Magazine article American Forests


Magazine article American Forests


Article excerpt


editor: Yesterday afternoon I enjoyed reading the Autumn issue of American

Forests. The magazine has emerged as an interesting, attractive, and useful publication. As a lifetime member I'm delighted!

Also, it appears that AMERICAN FORESTS has grown in size and innovation under Deborah Gangloff's leadership. Keep up the good work.

Rich Patterson

Cedar Rapids, Iowa


editor: I was amused, and also saddened, by the letter from Joe Monahan (Letters, Summer 2000). I enjoyed Jane Braxton Little's article about preservation in the Cedar River watershed ("Flowing from Forests to Faucets," Spring 2000), and I have seen enough tree stumps in Washington state to know that its old motto "The Evergreen State" is far less appropriate now than it once was. Given 1,000 years without "forest management," perhaps some of it can recover. But we won't live to see it.

Yet Mr. Monahan categorizes those altruists who seek to preserve and restore a bit of nature, for no personal financial gain, as "political" and "special interest" groups. Then he refers to those who prefer to line their pockets with profits from the residues of Washington's once-great forests as "professionals" who practice "successful management" and who now must rely upon "natural processes" (for example, arson?) to undue the "mistakes" of those who tried to save a scrap of something for posterity.

Regardless of which side you support, have you noticed lately that in any discussion, the speaker always claims to be the professional, while the spoken-of is dismissed a as political special interest?

Guy Sternberg

Pertersburg, Illinois

editor: All vegetation (trees, farm crops, flowers, etc.) are composed almost completely of carbon dioxide (CO2) and water in roughly a 45 percent to 55 percent ratio, respectively, with trace amounts of other materials, such as minerals and nitrogen.

When controlled tests were conducted varying the amount of CO2 over and above the normal atmospheric levels (double, triple, and quadruple), the vegetative growth rate increased dramatically. With the elevated growth came huge increases in the normal benefits of vegetative growth-food and fiber, summer cooling, flood relief, air and water purification, and much more.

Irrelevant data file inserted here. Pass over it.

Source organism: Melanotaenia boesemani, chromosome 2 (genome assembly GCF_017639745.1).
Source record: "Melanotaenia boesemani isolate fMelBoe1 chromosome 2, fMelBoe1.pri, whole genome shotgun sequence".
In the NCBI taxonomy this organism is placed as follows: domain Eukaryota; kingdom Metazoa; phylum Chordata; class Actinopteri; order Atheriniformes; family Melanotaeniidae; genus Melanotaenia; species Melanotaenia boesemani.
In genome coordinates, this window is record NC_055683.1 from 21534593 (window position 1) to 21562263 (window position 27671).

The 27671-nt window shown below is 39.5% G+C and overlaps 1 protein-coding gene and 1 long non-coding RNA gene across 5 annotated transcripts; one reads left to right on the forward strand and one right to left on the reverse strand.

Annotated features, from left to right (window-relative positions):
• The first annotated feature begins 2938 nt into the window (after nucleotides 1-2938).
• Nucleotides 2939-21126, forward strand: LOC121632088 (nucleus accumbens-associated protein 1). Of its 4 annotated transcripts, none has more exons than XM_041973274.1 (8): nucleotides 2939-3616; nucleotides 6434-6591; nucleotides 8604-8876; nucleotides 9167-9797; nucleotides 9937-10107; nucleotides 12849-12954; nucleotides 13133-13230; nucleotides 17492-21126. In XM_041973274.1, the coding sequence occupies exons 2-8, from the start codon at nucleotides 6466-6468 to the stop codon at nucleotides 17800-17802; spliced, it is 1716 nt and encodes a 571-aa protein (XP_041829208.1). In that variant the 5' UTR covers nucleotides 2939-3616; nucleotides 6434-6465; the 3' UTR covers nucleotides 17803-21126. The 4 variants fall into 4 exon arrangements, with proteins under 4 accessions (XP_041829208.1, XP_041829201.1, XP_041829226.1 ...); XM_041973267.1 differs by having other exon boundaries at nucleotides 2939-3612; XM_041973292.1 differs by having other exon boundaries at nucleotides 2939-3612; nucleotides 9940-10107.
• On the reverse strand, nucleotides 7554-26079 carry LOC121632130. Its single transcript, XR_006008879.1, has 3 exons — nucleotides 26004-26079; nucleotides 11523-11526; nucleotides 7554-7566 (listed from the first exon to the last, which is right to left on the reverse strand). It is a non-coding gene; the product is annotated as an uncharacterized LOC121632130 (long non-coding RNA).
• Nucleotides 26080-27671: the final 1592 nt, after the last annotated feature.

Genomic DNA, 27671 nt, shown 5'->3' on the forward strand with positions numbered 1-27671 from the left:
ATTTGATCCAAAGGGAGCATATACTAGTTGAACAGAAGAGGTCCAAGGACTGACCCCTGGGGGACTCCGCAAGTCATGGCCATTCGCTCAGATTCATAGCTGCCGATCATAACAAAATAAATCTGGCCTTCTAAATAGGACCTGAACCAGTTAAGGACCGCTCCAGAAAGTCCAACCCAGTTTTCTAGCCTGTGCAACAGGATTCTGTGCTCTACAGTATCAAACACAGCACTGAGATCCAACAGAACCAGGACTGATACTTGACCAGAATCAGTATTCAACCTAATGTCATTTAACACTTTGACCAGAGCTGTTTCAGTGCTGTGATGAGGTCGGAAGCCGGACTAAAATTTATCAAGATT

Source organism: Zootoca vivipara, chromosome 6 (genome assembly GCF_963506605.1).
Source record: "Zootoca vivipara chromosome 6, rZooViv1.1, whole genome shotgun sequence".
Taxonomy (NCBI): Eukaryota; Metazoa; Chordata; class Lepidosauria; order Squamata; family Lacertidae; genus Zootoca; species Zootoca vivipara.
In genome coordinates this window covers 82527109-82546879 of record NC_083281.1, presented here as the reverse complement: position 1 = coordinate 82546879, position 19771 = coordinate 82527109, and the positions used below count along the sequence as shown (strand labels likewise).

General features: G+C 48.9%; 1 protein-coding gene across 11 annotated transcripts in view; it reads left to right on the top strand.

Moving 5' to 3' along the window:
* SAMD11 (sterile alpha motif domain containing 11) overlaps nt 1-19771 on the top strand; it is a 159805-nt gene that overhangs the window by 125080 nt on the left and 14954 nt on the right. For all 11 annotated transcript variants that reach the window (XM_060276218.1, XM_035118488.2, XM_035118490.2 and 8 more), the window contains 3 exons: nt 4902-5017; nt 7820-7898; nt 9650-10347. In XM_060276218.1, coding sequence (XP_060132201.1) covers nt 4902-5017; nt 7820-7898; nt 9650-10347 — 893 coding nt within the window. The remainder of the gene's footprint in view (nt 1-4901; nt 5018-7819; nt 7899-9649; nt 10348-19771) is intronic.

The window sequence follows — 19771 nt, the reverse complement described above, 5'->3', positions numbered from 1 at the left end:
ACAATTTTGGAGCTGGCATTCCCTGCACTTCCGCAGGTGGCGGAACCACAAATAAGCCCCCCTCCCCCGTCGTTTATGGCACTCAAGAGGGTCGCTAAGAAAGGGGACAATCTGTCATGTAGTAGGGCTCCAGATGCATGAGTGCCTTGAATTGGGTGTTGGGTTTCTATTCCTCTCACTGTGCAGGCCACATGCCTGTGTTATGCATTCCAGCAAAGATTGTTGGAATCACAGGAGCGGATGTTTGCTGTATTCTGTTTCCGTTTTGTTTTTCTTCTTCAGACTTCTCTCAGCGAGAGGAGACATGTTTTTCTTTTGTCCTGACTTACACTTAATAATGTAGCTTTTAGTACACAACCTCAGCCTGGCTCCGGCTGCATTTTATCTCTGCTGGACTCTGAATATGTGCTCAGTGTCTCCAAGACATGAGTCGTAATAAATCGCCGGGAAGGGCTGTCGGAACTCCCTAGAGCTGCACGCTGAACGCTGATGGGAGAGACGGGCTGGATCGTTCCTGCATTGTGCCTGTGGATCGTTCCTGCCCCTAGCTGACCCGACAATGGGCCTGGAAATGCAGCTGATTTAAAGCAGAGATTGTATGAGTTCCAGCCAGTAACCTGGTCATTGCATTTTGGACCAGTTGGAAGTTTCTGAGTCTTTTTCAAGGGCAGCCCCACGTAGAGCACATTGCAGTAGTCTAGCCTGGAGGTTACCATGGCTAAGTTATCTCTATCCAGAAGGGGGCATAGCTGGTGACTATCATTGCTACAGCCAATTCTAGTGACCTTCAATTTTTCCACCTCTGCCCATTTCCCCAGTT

The key to this bonanza is increased CO2, not less. With more CO2 we can reduce our summer cooling costs, harvest more food for the hungry, provide more building materials, breathe purer air and drink purer water, create more oxygen, enjoy better health, and more.

It's time we recognize carbon dioxide for its prestigious position as the cornerstone of nature's most perfect recycling system-vegetative metabolism-the foundation of all life on our planet.

Donald E. Dvorsky

Cedar Rapids, Iowa


editor: I find myself strongly opposed to two positions advocated by AMERICAN FORESTS' board. The first is your support for President Clinton's roadless area proposal (Washington Outlook, Autumn 2000).

There are many reasons to oppose the roadless area proposal, not the least of which is that it violates the National Forest Management Act. NFMA identifies the forest planning process as the tool to allocate different lands to different management prescriptions. Clinton's top-down proposal is a slap in the face to that direction.

I also oppose your support for CARA (H.R. 7010). This is a bloated program to spend $45 billion on an assortment of projects over the next 15 years, $6. …

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